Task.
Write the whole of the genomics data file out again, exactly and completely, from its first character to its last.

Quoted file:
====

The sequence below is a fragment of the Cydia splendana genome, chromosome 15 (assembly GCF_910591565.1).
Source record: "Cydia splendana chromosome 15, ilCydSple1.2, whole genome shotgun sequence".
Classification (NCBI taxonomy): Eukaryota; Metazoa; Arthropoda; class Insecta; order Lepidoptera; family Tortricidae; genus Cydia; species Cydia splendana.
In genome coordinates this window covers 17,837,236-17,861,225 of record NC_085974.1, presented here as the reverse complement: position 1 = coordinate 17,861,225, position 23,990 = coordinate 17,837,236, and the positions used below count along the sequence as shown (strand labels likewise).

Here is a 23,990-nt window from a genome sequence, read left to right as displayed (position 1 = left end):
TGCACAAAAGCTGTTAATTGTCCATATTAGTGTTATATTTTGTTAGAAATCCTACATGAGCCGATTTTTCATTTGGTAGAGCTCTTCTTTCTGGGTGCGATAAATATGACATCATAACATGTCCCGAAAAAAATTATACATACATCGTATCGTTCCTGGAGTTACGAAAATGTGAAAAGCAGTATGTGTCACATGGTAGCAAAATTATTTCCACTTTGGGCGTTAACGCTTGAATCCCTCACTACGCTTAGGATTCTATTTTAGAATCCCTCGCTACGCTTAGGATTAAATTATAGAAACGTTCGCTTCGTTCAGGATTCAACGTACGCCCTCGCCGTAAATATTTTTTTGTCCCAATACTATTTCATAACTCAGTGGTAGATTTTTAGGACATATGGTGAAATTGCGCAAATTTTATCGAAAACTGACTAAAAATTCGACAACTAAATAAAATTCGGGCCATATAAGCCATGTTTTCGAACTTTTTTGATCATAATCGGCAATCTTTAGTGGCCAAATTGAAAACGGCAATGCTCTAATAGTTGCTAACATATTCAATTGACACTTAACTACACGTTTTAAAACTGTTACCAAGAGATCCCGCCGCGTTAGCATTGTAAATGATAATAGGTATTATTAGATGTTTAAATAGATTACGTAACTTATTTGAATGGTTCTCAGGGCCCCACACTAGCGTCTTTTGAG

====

The sequence below is a fragment of the Cydia splendana genome, chromosome 15 (assembly GCF_910591565.1).
Source record: "Cydia splendana chromosome 15, ilCydSple1.2, whole genome shotgun sequence".
Classification (NCBI taxonomy): Eukaryota; Metazoa; Arthropoda; class Insecta; order Lepidoptera; family Tortricidae; genus Cydia; species Cydia splendana.
In genome coordinates this window covers 17,837,236-17,861,225 of record NC_085974.1, presented here as the reverse complement: position 1 = coordinate 17,861,225, position 23,990 = coordinate 17,837,236, and the positions used below count along the sequence as shown (strand labels likewise).

Here is a 23,990-nt window from a genome sequence, read left to right as displayed (position 1 = left end):
TGCACAAAAGCTGTTAATTGTCCATATTAGTGTTATATTTTGTTAGAAATCCTACATGAGCCGATTTTTCATTTGGTAGAGCTCTTCTTTCTGGGTGCGATAAATATGACATCATAACATGTCCCGAAAAAAATTATACATACATCGTATCGTTCCTGGAGTTACGAAAATGTGAAAAGCAGTATGTGTCACATGGTAGCAAAATTATTTCCACTTTGGGCGTTAACGCTTGAATCCCTCACTACGCTTAGGATTCTATTTTAGAATCCCTCGCTACGCTTAGGATTAAATTATAGAAACGTTCGCTTCGTTCAGGATTCAACGTACGCCCTCGCCGTAAATATTTTTTTGTCCCAATACTATTTCATAACTCAGTGGTAGATTTTTAGGACATATGGTGAAATTGCGCAAATTTTATCGAAAACTGACTAAAAATTCGACAACTAAATAAAATTCGGGCCATATAAGCCATGTTTTCGAACTTTTTTGATCATAATCGGCAATCTTTAGTGGCCAAATTGAAAACGGCAATGCTCTAATAGTTGCTAACATATTCAATTGACACTTAACTACACGTTTTAAAACTGTTACCAAGAGATCCCGCCGCGTTAGCATTGTAAATGATAATAGGTATTATTAGATGTTTAAATAGATTACGTAACTTATTTGAATGGTTCTCAGGGCCCCACACTAGCGTCTTTTGAG